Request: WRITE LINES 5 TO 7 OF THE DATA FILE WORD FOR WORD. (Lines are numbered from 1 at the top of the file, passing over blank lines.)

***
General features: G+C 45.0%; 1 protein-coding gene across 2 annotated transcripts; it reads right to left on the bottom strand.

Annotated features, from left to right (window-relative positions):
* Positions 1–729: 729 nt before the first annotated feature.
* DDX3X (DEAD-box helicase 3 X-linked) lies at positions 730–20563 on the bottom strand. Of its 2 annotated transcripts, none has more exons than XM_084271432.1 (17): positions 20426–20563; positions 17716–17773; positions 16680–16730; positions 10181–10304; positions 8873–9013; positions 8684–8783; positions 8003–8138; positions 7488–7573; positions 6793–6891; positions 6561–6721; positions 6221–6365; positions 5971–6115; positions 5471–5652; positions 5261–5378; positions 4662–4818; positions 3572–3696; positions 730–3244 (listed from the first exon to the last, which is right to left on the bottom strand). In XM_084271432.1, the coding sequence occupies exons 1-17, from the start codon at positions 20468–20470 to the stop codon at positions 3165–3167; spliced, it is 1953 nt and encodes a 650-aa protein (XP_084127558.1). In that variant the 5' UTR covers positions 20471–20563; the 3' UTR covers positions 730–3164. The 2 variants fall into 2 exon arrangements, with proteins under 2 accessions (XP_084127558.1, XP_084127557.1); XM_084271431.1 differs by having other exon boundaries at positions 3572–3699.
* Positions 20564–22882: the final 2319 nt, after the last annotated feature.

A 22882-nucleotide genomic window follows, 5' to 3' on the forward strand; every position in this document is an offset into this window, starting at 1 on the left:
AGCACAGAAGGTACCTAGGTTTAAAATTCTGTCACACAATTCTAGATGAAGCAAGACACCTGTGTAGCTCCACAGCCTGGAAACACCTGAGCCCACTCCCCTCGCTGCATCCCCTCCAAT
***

* Positions 20564–22882: the final 2319 nt, after the last annotated feature.

A 22882-nucleotide genomic window follows, 5' to 3' on the forward strand; every position in this document is an offset into this window, starting at 1 on the left:
AGCACAGAAGGTACCTAGGTTTAAAATTCTGTCACACAATTCTAGATGAAGCAAGACACCTGTGTAGCTCCACAGCCTGGAAACACCTGAGCCCACTCCCCTCGCTGCATCCCCTCCAAT